Ebacc letter in The Times
Published 8th January 2016
On Wednesday 6th January 2016 The Times published a letter from the ‘Bacc for the Future’ campaign. It explains how the creative industries are integral to the success of the UK economy. It goes on to explain the potential damage to the economy as a result of creative-industry related subjects not being included in the accountability measures by which schools are judged. The D&T Associations is a signatory to the letter.
An article about the letter also appears in the main paper. In the article the Department for Education state that the criticisms are based on a myth and, “Since the Ebacc was announced, the percentage of pupils in state-funded schools with at least one GCSE entry in an arts subject has actually increased.” However, the DfE’s figures omit Design & Technology, whose numbers have almost halved over the last 10 years. They also, inexplicably, only include some types of qualifications (GCSE, early entry AS level) whilst excluding other DfE approved Key Stage 4 qualifications (BTEC). This masks a significant overall decline.
One of the objectives for both our ‘Designed and Made in Britain…?’ campaign and the ‘Bacc for the Future’ campaign is to have a creative and/or technical subject as a compulsory part of the Progress 8 accountability measure. Please support both campaigns by signing the petitions on the associated websites:
- ‘Designed and Made in Britain…?’ please visit our campaign pages
- ‘Bacc for the Future’ please visit: BaccfortheFuture.com
The Times letter and signatories are reproduced below:
Sir, We are deeply concerned by the Department for Education’s proposals to make the English Baccalaureate (EBacc) all but compulsory in schools as a headline accountability measure.
The EBacc proposal means that every pupil taking his or her GCSEs would have to study a minimum of seven, narrowly defined, GCSEs: English literature and English language, maths, double or triple science, a modern and/or ancient language, history and/or geography.
The intention is for the EBacc effectively to become compulsory, with the education secretary expecting to see “at least 90 per cent of students entering the EBacc”.
The average number of GCSEs taken by pupils in England is eight. If these plans become a reality, there would be little room left for pupils to study creative industry-relevant subjects and the arts would be squeezed out of schools altogether. In 2010-15 we have already seen a 14 per cent drop in creative and technical qualifications being taken.
The UK’s creative industries are world-leading in their own right, contribute more than £76 billion to the UK economy and employ more than 1.7 million people (more than 1 in 20 UK jobs). To continue to build a thriving creative economy, the arts must be given equal visibility in our schools. At the Bacc for the Future campaign we believe that it makes no sense for the government to implement an educational strategy which is narrowing a skills base in an area so integral to our economy’s success.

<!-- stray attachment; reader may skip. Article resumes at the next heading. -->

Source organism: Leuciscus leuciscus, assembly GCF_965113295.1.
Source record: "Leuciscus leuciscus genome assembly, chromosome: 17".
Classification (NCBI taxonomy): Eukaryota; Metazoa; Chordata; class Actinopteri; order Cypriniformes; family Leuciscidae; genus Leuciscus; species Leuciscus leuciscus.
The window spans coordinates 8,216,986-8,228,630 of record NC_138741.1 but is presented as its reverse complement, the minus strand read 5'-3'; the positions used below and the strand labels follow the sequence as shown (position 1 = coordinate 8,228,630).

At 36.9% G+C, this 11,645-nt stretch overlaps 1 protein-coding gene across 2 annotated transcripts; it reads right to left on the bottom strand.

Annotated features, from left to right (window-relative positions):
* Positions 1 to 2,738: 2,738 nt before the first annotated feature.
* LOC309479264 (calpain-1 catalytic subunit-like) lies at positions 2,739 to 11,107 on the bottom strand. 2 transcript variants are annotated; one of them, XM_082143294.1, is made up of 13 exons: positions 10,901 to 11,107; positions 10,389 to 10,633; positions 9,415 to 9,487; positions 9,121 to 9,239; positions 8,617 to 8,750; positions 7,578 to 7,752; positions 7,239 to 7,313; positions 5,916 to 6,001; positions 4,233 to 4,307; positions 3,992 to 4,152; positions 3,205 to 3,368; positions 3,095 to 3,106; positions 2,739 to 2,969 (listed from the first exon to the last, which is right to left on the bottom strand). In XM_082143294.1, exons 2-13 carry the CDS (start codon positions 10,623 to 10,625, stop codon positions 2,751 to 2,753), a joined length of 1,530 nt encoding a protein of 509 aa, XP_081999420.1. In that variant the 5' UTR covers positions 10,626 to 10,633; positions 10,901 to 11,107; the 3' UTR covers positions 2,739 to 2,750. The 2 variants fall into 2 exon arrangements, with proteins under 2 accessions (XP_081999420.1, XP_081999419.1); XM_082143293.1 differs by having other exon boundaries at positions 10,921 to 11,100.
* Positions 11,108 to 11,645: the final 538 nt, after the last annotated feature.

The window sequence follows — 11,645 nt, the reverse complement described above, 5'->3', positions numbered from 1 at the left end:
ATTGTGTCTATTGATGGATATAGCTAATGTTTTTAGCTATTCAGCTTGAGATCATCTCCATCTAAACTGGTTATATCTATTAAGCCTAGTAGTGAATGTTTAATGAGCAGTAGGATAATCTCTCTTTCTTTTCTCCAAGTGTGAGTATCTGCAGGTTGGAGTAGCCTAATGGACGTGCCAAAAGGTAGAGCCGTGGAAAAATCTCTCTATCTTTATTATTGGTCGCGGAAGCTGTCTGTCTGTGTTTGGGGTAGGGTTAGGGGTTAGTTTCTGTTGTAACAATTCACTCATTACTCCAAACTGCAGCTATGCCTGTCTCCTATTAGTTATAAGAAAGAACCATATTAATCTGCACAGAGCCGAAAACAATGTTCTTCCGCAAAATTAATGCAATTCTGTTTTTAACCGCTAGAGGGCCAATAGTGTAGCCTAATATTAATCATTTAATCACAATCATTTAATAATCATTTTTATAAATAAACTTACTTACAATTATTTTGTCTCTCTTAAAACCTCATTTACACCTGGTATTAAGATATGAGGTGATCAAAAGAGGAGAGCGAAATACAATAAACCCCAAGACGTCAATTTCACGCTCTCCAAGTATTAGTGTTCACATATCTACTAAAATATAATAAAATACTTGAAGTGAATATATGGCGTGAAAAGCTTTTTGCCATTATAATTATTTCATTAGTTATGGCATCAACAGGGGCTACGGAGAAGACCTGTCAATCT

Deborah Annetts; chief executive, Incorporated Society of Musicians; Neil Constable, chief executive, Shakespeare’s Globe; Professor Julian Lloyd Webber, Birmingham Conservatoire; Sarah Munro, director of BALTIC Centre for Contemporary Art; Nadia Stern, chief executive, Rambert; Mary Bousted, general secretary, Association of Teachers and Lecturers; Christine Blower, general secretary, National Union of Teachers; Andrew Chowns, CEO, Directors UK; Paul McManus, chief executive, Music Industries Association; Victoria Pomery, director, Turner Contemporary; Julian Bird, chief executive, Society of London Theatre & UK Theatre Association; Christine Payne, general secretary, Equity; David Harbourne, acting chief executive, The Edge Foundation; Gilane Tawadros, chief executive, DACS; Professor Gavin Henderson, Principal, The Royal Central School Of Speech and Drama, University of London; Sir Mark Featherstone-Witty, founding principal/CEO, The Liverpool Institute for Performing Arts; Professor John Butler, Head of Birmingham School of Art, BCU; Professor John Last, vice-chancellor, Norwich University of the Arts and Chair, ukadia; Professor Simon Ofield-Kerr, vice-chancellor, University for the Creative Arts; Professor Stephen Foster, director, John Hansard Gallery, University of Southampton; Sam West, chair, National Campaign for the Arts; Simon Wallis, director, The Hepworth Wakefield; Susan Whiddington, director, Mousetrap Theatre Projects; Anne Rawcliffe-King, director, Royal British Society of Sculptors; Fin Kennedy, artistic director, Tamasha Theatre Company; Katy Spicer, chief executive, English Folk Dance and Song Society; Lesley Butterworth, general secretary, NSEAD; Paul Smith, executive director, Liverpool Biennial; Richard Green, chief executive, Design and Technology Association; Simon Thomsett, chief executive, Fairfield Halls; Terry Luddington, chief executive officer, The British and International Federation of Festivals for Music, Dance and Speech; Adrian Friedli, freelance consultant, former programme lead Hull 2017; Andrew Nairne, director, Kettle’s Yard, University of Cambridge; Anthony Spira, director, MK Gallery, Milton Keynes; Barbara Eifler, executive director, Making Music; Benjamin Dunks, artistic director, Attik Dance; Chris Romer-Lee, co-founder of Studio Octopi and Thames Baths CIC; Dave Moutrey, director and chief executive, HOME (Greater Manchester Arts Centre); David Wood, chair, Action for Children’s Arts; Dominic McGonigal, chairman, C8 Associates; Donna Lynas, director of Wysing Art Centre, Cambridge; Dorothy Wilson, artistic director and chief executive, mac birmingham; Dr Elizabeth Stafford, director, Music Education Solutions; Ed Scolding, director, Greenwich Music School; Geoffrey Harniess, head of the Centre for Young Musicians; Helen Legg, director of Spike Island, Bristol; James Grieve and George Perrin, artistic directors, Paines Plough; Jonathan Lloyd-Platt, chair, Heritage Crafts Association; Karen Dickinson, director, Music for Little People Ltd; Kate Brindley, CEO, Arnolfini; Kwong Lee, director of Castlefield Gallery, Manchester; Rachel Greaves, general secretary, Association of British Choral Directors; Peter Broadbent, director of training, Association of British Choral Directors; Lindsay Taylor, arts curator, University of Salford; Liz Hill, editor, ArtsProfessional; Lucy Phillips, director, Leicester Print Workshop; Margot Heller, director, South London Gallery; Marisa Draper, head of engagement, HOME (Greater Manchester Arts Centre); Michael Smith, director, Cog Design; Nigel Burrows, education manager, Yamaha Music Schools; Paul Hobson, director, Modern Art Oxford; Paul Hoskins, conductor and music director, Rambert; Phillip Flood, chief executive, Sound Connections; Polly Staple, director, Chisenhale Gallery; Rachel Tackley, director, English Touring Theatre and President, UK Theatre; Richard Smith, curator, Lancaster Institute for the Creative Arts; Rob Smith, head of education and learning, Bow Arts Trust; Rosemary Johnson, executive director, Royal Philharmonic Society; Vicky Prior, director, League of Culture; Kat Bridge, artistic director, Greenwich Dance; Penelope Price Jones, chairman, Association of Teachers of Singing; Susie Crow, chair of trustees, The Exuberant Trust; Sarah Gee, co-founder and managing partner, Indigo Ltd; Jeanie Scott, executive director, a-n The Artists Information Company (Paying Artists campaign); Stephen Lacey, emeritus professor of Drama, Film and Television, Faculty of Creative Industries, University of South WalesBack to News